Google Analytics is an awesome piece of FREE software that helps you gain insights from web traffic and allows you to make more informed decisions that directly affect the bottom line of your business. There are several features available in Google Analytics that many marketers aren’t aware of. This article will highlight those features, which can be used by marketers to generate more leads and conversions.
1. Site search
Site search allows you to track the keywords that users are entering on the search bar on your site. Site search is extensively used on sites like music search engines, software download sites, and online shopping sites. As for example, for a query like “Justin Bieber”, Mp3olimp displays songs of Justin Bieber, which you can see here. Suppose, if the webmasters of this site wish to know the query entered by the user then that is possible via site search.
The site search option is found under the Behavior column in Analytics and displays the particular search terms that users entered while searching for content on the site. It also displays the search depth and percentage of search exits for deeper analysis of the terms the users care about.
2. Attribution modeling
Attribution modeling is an awesome feature that fetches data from the default reports in the multi-channel funnel column. This feature lets you decide on a model for attributing success to a channel (direct, organic, paid, social, etc.) for the conversions happening on your site. This feature is under the Conversions column.
The default models that are present under attribution modeling are:
- Last interaction: The conversion is attributed to the last channel that assisted in the customer interaction.
- Last non-direct click: The conversion is attributed to the last non-direct channel that assisted in the customer interaction.
- Last AdWords click: The conversion is attributed to the paid search channel (AdWords) that assisted in the customer interaction.
- First interaction: The conversion is attributed to the first channel that assisted in the customer interaction.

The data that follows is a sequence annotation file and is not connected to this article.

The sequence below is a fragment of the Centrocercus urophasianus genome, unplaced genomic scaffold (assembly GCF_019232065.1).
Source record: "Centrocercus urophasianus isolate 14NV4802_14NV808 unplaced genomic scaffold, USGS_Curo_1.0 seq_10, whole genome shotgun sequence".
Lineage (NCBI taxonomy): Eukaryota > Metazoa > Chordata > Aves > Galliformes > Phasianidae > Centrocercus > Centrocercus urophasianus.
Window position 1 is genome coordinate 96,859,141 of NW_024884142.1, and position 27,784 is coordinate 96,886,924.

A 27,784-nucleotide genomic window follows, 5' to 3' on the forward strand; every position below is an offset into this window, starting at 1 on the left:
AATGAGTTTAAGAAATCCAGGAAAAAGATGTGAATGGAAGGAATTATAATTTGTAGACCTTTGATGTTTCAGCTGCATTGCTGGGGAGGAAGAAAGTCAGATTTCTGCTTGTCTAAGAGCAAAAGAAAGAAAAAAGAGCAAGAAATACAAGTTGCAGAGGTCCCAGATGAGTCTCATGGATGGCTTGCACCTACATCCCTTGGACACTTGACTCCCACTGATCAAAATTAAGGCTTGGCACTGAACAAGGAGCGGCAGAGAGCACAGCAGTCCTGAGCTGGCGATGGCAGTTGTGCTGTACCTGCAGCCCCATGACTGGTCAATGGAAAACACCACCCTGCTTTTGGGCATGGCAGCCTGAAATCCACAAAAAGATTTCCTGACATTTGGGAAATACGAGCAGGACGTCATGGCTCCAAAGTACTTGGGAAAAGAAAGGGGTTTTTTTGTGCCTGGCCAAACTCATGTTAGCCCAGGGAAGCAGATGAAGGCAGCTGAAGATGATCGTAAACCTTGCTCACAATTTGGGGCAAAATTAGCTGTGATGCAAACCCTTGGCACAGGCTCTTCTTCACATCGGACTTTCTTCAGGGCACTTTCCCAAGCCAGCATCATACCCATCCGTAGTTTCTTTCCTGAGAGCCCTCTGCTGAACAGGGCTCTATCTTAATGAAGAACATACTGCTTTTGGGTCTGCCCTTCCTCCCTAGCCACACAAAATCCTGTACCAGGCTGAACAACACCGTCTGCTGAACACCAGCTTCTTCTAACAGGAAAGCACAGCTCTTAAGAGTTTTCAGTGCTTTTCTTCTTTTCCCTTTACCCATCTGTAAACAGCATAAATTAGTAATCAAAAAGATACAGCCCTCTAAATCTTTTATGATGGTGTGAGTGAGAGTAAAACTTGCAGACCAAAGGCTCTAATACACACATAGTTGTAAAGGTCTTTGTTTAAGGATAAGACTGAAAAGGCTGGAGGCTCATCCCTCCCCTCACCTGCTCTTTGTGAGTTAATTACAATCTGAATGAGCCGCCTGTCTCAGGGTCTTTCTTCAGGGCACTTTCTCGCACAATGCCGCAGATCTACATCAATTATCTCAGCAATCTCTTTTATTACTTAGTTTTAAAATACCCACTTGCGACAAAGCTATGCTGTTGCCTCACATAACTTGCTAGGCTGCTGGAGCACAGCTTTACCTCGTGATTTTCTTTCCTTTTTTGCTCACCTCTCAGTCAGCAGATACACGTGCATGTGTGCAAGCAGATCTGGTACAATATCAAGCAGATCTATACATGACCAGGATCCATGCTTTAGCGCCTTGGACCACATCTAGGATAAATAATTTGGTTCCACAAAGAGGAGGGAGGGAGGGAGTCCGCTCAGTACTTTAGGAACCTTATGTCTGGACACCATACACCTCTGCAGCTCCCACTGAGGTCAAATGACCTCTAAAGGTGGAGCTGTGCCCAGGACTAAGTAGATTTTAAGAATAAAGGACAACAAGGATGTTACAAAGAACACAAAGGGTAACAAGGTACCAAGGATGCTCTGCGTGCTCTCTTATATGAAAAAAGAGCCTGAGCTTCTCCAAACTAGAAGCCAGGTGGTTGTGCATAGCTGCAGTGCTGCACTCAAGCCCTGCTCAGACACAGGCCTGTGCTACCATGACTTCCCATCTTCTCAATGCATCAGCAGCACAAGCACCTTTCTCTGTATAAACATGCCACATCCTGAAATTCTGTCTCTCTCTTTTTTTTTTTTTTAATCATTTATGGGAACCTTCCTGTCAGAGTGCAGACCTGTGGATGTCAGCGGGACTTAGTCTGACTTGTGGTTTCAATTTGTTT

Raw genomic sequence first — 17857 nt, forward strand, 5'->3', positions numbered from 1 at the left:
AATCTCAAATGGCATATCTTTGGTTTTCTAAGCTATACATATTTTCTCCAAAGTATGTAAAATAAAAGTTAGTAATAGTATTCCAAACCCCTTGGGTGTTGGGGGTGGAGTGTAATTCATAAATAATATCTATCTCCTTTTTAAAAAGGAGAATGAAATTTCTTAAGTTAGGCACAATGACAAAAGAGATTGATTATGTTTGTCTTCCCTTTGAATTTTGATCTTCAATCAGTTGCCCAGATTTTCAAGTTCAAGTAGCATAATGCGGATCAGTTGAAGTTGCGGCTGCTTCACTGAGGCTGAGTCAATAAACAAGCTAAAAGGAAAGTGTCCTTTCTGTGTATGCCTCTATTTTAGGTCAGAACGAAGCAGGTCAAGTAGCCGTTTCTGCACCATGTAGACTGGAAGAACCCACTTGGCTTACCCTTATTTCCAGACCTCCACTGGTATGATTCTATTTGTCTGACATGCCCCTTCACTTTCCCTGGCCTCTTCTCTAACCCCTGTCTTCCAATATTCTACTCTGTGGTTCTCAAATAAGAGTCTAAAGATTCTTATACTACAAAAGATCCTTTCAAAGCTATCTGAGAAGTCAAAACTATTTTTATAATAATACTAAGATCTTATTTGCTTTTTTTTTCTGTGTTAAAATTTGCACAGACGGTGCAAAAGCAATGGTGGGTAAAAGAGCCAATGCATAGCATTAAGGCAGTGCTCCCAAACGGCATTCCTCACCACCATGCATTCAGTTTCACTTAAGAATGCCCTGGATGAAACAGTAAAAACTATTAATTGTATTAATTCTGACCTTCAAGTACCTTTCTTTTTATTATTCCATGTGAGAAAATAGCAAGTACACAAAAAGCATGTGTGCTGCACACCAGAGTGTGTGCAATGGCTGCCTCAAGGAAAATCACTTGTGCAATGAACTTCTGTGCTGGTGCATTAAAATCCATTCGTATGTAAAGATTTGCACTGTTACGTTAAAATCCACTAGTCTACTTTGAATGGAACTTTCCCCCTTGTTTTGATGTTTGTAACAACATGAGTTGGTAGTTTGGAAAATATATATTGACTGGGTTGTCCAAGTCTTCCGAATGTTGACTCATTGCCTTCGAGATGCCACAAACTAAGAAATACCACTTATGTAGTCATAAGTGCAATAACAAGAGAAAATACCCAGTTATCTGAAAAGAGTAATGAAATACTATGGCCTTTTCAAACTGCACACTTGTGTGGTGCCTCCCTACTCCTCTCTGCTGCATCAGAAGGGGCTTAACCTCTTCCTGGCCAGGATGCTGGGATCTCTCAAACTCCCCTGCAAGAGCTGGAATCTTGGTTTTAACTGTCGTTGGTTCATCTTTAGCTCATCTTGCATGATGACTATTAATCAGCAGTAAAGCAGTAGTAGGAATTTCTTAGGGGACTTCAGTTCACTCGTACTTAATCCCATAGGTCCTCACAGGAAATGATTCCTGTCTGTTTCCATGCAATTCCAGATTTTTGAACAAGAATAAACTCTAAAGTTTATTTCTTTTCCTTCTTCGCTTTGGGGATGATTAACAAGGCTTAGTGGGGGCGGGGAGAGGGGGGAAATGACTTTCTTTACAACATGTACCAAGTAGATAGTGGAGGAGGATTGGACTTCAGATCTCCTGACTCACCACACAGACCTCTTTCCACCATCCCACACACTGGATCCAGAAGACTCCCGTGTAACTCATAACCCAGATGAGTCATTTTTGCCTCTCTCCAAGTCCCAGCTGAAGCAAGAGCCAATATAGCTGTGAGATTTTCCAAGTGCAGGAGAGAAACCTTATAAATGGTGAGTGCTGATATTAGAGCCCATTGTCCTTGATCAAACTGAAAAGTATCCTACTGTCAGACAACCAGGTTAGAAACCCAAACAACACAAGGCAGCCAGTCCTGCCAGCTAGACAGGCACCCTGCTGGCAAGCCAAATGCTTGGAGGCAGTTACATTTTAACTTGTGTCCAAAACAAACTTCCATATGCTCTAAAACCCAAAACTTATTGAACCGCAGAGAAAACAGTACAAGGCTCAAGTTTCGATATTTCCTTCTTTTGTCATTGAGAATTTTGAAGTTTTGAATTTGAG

- Linear: The conversion is attributed equally to all the channels that assisted in the conversion.
- Time decay: The conversion is attributed to the channel closest in time to the conversion.
- Position -based: 40% conversion is attributed to the first and last channel, and the remaining 20% is divided equally between each of the middle channels that assisted in the customer interaction.
3. Goal flow
Goal flow is the visual display of the path customers are following in order to reach a goal. You can customize the dimension and change it according to your needs. It displays the sessions by source and how many of those move on to complete the goal. This option can be found under the Conversion column.
The below graphic displays a visual representation of the path customers followed before they reached a pre-defined goal. This helps you easily analyze the sources of traffic that are converting the most.
4. Ecommerce tracking
Ecommerce tracking is a snippet of code that needs to be added on your site in order to collect vital data like total product sales, purchase amounts, billing locations, etc. The value of your business can better be understood by enabling ecommerce tracking. This feature is found under the Conversions column.
5. Assisted conversions
This feature is particularly helpful in identifying all the channels that played a role in conversions. The assisted conversion column displays the channels that were part of the conversion path but were not part of the final interaction. This feature can be found under the Multi-Channel Funnels column.
Besides displaying the channels that have the highest number of assisted conversions, it also displays the assisted conversion value of each channel that is part of the conversion process.
These were some of the best features of Google Analytics that many marketers still aren’t aware of or don’t want to use because of the confusing metrics. Hopefully this post makes them much easier to understand.